Employer-Owned Life Insurance Policy Holders—Take Note of this Potential Tax Implication
Many business owners are unaware of the Pension Protection Act passed in 2006 and its potentially costly tax implications for beneficiaries of employer-owned life insurance (EOLI) policies. This legislation enforces a tax rate of up to 50 percent on the death benefits of EOLI policies purchased after August 17, 2006. Normally, these benefits would be tax exempt—and they still can be if the proper notice and consent forms are completed before the policy is issued.
The IRS includes key man insurance, insurance funded buy-sell arrangements, some executive compensation programs, and policies held by family entities such as a family limited partnership or a limited liability corporation in its definition of EOLI contracts. More specifically, the IRS defines an EOLI contract as “a life insurance contract that (1) is owned by a person engaged in a trade or business, and under which such person (or a related person) is directly or indirectly a beneficiary under the contract, and (2) covers the life of an insured who is an employee of the applicable policyholder on the date the contract is issued. The term ‘applicable policyholder’ with respect to an employer-owned life insurance contract generally means the person who owns the contract.”
In its Bulletin 2009-24, the IRS also specifies the term “applicable policyholder” to include any person who bears a specific relationship (defined by the IRS) to the owner of the contract, or who is engaged in trades or businesses with the owner of the contract which are under their common control.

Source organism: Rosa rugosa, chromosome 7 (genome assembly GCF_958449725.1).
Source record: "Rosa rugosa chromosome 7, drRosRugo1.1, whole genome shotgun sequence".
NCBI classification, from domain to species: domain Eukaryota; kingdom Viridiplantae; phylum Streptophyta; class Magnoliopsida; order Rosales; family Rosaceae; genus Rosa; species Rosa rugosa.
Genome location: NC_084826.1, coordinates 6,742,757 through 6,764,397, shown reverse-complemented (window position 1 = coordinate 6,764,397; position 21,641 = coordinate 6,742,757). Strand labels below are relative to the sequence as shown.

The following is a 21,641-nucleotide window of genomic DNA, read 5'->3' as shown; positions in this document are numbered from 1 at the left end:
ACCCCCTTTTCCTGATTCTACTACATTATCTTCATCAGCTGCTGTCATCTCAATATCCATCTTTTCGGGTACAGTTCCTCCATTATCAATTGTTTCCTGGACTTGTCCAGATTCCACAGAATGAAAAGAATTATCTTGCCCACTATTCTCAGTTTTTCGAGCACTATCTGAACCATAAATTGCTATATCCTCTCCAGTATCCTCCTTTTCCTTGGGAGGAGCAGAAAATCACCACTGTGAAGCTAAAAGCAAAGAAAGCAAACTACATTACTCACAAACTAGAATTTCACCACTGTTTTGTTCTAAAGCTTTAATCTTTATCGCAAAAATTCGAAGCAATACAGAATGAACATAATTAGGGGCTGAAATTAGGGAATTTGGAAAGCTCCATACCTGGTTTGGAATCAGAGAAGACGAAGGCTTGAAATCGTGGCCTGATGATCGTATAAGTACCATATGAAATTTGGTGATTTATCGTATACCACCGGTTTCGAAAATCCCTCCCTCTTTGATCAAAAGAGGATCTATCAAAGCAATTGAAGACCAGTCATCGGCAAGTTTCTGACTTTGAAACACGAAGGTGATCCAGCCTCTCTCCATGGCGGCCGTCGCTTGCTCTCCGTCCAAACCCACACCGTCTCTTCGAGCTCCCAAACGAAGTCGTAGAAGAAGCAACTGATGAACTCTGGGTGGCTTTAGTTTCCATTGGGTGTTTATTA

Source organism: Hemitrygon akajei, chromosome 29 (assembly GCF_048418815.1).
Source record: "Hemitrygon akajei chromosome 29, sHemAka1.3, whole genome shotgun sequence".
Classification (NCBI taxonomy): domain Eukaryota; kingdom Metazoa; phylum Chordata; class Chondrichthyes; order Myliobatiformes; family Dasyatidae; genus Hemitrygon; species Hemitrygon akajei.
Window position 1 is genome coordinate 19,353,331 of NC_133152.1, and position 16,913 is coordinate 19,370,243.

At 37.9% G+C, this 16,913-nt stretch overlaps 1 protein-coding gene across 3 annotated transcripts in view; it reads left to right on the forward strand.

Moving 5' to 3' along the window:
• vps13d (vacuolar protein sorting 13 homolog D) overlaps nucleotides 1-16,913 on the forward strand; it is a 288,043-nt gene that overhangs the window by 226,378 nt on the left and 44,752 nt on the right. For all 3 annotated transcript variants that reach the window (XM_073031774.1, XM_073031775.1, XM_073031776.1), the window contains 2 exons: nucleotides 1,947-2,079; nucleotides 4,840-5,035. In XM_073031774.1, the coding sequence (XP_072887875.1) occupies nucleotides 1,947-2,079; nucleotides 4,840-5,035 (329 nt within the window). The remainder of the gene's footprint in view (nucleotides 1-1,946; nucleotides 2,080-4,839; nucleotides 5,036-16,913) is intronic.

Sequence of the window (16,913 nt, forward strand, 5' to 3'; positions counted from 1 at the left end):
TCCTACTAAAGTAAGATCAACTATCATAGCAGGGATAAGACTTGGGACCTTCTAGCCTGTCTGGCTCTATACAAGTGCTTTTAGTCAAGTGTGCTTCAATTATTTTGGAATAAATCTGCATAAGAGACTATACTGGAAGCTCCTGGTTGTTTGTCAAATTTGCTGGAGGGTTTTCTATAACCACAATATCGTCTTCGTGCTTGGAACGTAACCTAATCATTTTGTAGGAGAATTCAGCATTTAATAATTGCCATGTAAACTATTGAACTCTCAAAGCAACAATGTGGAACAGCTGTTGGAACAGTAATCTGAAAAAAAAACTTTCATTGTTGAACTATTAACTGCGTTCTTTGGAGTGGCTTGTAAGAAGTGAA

Many of the EOLI policies affected by the Pension Protection Act were sold to small businesses who may not be aware of the potential tax obligation. Given that it is the policyholder’s responsibility to make sure that the notice and consent rules are met, if you have purchased an EOLI policy for an employee, yourself, or another stakeholder of your business, such as shareholders, it is important to take steps to avoid the possible 50% tax rate on the policy pay out.
To comply with the notification and documentation requirements for EOLI policies, the IRS requires:
If you have not met these requirements for each EOLI policy, you may want to ask your insurance carrier if you should have the policies reissued so that you can meet the notification and documentation requirements. Another avenue you can try is to apply to the Internal Revenue Service for a private letter ruling if you feel confident that you have enough documentation to satisfy the IRS requirements. However, be aware that the filing fee for such a request can be upwards of $15,000.
If you are currently considering purchasing an EOLI policy or you may buy one in the future, keep the requirements of the Pension Protection Act in mind. Make sure to have a separately executed notice and consent form from the insured employee, so there is no question about compliance and the ultimate tax-free nature of the benefit. If you have any questions about the tax implications of EOLI policies, please contact our office.
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